Today I weigh 177.8 lbs. The day I began the diet I weighed 207.9, which means I have lost 30 lbs in 19 weeks. I am also 2 lbs away from my current goal of 175, which I will likely attain in ten days or so. After I reach 175 I will just take it 5 lbs at a time until I can call myself lean, which will hopefully be between 170 and 165. Getting there will take about 7 more weeks.
The way I’m setting my goals is to use the Navy Body Fat Calculator which estimates one’s body fat percentage based on some simple measurements (waist, neck, height, weight, etc). It is not precise but it gives a general idea. According to it I am “fit” at 17% body fat (about 30 lbs worth). Subtracting 10 lbs I would weigh 167 with 20 lbs of fat (12%), which the U.S. Navy considers “athletic”.
In March before starting the diet I would have qualified as “acceptable”, but an inch difference in any of the measurements and the Navy would have branded me “obese”. Honestly, I had no idea I was so fat. I looked OK. I felt chunky, knew I had to lose a few pounds, but not 35+. That might be for the best though; maybe had I known I would have just bought some stretchy pants and settled for being a lard-ass. After all, getting fat is just a normal part of aging; health, insulin sensitivity, being able to see your own dick… these things just pass away like autumn leaves.
That is a humbling thought: if I were smarter then, I’d be fatter now. My illusions have enabled me to do more than would otherwise have been possible… like Donald Trump.
Anyhow, I am motivated to continue because of:
- Ease: this diet has been quite easy, just avoid carbs and watch portions. Giving up sugar and starch is not hard for me; I was never a big beer drinker and don’t have much of a sweet tooth. I did miss beans a little – they were a staple – and I used to make a good risotto but I am over it now. The hardest thing has been giving up cocktails that include simple syrup, especially Old Fashioneds, but it was not nearly as hard as I thought it would be.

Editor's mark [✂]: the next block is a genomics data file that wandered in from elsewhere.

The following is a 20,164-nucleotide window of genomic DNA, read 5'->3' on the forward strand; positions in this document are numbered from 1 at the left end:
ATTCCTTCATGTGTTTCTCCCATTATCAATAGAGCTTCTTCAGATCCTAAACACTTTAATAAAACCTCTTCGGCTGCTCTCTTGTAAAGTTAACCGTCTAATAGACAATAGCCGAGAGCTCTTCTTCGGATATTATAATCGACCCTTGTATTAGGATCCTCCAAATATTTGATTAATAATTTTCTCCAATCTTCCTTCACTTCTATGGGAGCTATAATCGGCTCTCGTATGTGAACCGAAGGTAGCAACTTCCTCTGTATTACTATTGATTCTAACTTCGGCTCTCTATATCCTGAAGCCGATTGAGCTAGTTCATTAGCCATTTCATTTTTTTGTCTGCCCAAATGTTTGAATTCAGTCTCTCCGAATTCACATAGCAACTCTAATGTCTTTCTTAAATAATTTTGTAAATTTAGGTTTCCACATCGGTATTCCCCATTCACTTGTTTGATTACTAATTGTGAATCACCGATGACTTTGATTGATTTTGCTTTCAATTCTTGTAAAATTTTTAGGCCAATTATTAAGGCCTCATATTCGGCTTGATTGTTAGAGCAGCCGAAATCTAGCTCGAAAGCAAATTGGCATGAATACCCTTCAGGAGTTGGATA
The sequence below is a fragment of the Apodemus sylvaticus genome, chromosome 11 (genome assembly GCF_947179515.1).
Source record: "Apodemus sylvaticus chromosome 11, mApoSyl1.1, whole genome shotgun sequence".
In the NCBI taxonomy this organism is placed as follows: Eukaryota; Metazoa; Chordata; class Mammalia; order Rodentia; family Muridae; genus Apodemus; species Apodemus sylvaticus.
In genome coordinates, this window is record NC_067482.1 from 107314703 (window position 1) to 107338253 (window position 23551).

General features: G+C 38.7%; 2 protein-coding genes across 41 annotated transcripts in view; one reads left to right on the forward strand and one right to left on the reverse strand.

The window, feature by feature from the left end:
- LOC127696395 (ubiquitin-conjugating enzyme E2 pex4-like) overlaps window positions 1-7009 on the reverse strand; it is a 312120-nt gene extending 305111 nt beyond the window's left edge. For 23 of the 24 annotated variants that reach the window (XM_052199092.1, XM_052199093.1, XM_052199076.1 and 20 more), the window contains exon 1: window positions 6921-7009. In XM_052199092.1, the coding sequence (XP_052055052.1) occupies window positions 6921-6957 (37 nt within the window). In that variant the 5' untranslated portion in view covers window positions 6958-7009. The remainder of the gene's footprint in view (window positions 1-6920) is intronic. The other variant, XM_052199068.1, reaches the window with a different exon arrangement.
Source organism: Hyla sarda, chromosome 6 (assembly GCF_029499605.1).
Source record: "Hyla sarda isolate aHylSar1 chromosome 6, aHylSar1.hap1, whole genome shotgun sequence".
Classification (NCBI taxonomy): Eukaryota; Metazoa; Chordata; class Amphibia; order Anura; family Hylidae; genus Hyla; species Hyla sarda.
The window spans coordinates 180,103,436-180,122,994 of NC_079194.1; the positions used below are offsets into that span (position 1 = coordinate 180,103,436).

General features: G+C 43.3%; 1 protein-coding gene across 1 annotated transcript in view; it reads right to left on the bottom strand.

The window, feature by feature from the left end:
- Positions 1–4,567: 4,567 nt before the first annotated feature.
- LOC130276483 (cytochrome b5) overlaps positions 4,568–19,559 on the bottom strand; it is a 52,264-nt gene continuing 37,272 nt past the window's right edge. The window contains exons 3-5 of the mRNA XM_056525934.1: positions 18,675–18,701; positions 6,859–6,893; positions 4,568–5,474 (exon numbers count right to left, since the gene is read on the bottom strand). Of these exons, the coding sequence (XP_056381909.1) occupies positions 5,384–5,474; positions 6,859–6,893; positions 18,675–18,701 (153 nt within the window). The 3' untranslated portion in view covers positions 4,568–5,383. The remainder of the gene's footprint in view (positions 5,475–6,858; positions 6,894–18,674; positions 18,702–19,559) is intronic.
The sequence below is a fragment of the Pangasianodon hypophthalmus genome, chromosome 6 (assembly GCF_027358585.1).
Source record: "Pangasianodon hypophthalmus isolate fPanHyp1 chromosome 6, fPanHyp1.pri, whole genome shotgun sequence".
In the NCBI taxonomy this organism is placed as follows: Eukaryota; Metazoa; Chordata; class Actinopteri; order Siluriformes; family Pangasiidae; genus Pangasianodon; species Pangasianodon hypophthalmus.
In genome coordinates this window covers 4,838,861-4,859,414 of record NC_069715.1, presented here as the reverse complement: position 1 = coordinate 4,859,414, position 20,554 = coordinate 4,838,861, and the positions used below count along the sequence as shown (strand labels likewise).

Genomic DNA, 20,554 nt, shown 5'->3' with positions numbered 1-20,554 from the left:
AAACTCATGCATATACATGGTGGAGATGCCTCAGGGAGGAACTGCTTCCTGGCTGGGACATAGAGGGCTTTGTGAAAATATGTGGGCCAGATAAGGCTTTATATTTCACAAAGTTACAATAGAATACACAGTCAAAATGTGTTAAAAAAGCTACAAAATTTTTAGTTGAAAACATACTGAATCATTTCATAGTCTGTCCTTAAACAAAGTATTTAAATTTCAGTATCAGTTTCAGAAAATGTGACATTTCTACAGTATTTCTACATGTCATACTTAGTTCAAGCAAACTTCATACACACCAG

- Fun: I enjoy planning meals, documenting calories, and seeing results. It is like a science project, and that appeals to my inner geek.
- Fear: I am afraid of type 2 diabetes which runs in the family. (Most of my family is not obese, just carb junkies).
Mental images are very helpful. I have two mental images that motivate me
- Mental image one: some time this fall I will be going through my wardrobe to try on old clothes, making a pile of pants that don’t fit and shirts that I never wear, and taking them to goodwill. Then I will go out and buy new ones that do fit. I will have an organized closet.
This first image works for me because it appeals to my sense of order, and represents a sort of clean break with bad habits of the past.
- Mental image two: I go to the beach and take off my shirt. There are some young ladies there who are very impressed, among them a woman who once shot me down. She’s like “Oh shit, I made a huge mistake” and I’m like “Whatever, I’m so out of your league.”
This second mental image appeals to my lust, pride and vanity, which are great motivators.
Obviously I won’t be hitting the beach after September so satisfying the second scenario may have to wait for next year.
Or maybe I need to plan a trip to Florida.